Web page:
Golden declined to return to the surface-level as our preview tour came to a close around 7 am, where we observed the new, clearly marked and labeled ‘activity zones’. The painted areas along the sidewalks are intended to keep costumed performers and pamphleteers from getting too close to the subway entrances, blocking commuters. One commuter waiting to board the B9 bus seemed pleased: “Once, a really skanky looking Elmo got in my face asking for campaign contributions and trying to shake my hand. It was not pleasant. At least now they can’t edge too close to the stairs, y’know?”

“Can’t wait for Marty and the MTA to shut down 77th street and 96th Street next!” — Adrian Mulk, student

#1: Quantum Teleportation Fields

Finally, the pièce de résistance of the entire project, and the major objective of the multi-million dollar renovation: brand new teleportation pads. Citing consistent opposition by the local Community Board 10, MTA Managing Director Veronique Hakim declared to an assembled throng, “These new, experimental teleportation pads will whisk disabled individuals to the platform and automatically deduct the cost of a fare from their Metrocards. To address Community Board concerns, the teleportation field does not remove any parking lanes, nor will it hinder any buses or cause them to make wider turns, as was the concern at 86th street.” Regardless, a representative of the Community Board was nearby to hand-deliver a stern letter stating that the 50-person group of locals, untrained in quantum physics, were not properly consulted and allowed input on the highly technical and potentially Nobel Prize winning innovation.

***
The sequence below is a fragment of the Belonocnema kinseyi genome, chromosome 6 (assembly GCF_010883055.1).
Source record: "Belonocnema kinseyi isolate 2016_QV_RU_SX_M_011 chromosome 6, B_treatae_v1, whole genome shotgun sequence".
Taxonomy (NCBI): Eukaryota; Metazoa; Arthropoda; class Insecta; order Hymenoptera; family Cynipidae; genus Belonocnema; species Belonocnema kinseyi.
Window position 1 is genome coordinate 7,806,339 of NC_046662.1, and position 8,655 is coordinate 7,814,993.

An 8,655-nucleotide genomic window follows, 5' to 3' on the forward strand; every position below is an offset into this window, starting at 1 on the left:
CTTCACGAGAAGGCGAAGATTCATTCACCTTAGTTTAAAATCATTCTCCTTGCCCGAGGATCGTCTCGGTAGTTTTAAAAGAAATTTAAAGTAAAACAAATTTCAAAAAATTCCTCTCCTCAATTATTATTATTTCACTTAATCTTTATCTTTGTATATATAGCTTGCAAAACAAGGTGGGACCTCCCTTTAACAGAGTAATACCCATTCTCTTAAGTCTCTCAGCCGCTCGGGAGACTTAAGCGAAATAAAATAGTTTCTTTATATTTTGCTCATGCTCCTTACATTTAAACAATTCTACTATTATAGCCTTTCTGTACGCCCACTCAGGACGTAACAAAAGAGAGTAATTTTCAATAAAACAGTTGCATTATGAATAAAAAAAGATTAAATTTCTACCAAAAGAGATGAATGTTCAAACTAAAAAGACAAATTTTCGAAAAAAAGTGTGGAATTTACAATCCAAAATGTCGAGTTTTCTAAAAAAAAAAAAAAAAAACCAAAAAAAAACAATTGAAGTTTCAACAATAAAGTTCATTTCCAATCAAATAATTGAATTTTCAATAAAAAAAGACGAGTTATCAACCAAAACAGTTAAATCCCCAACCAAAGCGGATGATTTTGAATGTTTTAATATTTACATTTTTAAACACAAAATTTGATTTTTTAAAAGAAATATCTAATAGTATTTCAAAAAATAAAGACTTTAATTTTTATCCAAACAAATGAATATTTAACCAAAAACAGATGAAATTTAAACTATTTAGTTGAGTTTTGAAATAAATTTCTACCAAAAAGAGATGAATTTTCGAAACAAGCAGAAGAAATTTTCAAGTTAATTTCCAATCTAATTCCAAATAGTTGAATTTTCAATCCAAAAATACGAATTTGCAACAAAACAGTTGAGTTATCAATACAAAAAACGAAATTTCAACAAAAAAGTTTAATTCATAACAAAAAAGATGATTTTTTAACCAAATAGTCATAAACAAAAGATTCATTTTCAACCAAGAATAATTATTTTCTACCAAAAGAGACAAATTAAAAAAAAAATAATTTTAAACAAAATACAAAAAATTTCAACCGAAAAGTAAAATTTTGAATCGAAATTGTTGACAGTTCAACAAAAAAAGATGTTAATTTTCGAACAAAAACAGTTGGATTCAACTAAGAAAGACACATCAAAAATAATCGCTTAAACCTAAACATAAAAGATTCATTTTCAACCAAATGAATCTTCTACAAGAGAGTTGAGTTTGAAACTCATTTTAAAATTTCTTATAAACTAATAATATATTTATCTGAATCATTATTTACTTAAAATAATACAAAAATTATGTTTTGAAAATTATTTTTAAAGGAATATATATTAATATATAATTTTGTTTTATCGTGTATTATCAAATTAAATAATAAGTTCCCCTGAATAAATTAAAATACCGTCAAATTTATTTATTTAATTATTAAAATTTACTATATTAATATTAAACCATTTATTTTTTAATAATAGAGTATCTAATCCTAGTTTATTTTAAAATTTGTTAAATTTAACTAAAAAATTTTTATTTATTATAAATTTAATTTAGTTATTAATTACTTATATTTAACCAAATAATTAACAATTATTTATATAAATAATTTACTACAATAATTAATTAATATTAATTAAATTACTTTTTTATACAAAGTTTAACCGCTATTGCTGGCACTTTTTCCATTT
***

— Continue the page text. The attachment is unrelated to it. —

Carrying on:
The inaugural (and apparently unscheduled) teleportation was made by Senator Golden, who unexpectedly blinked into existence mere feet from the assembled opening-day crowd. “What the…” blurted Golden, his eyes sharply narrowing at the sunlight cascading down 4th avenue, blind terror etched into his face. Emitting a hiss while his skin uncharacteristically bubbled into an ashen mist, Golden quickly bolted down the steps of the station with alacrity laudable for a man of his age. As the crowd cheered the technical innovation, Democratic State Senate hopeful Ross Barkan explained Golden’s supernatural speed to The Ambrose Light: “He’s always on the treadmill at Harbor Fitness.”

You only have until October 13th to change your party or register to vote in next years 2018 Primaries! You can have an effect in your local government. Register today!

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7 New Features of the Refurbished Bay Ridge Ave. Station was originally published in The Ambrose Light on Medium, where people are continuing the conversation by highlighting and responding to this story.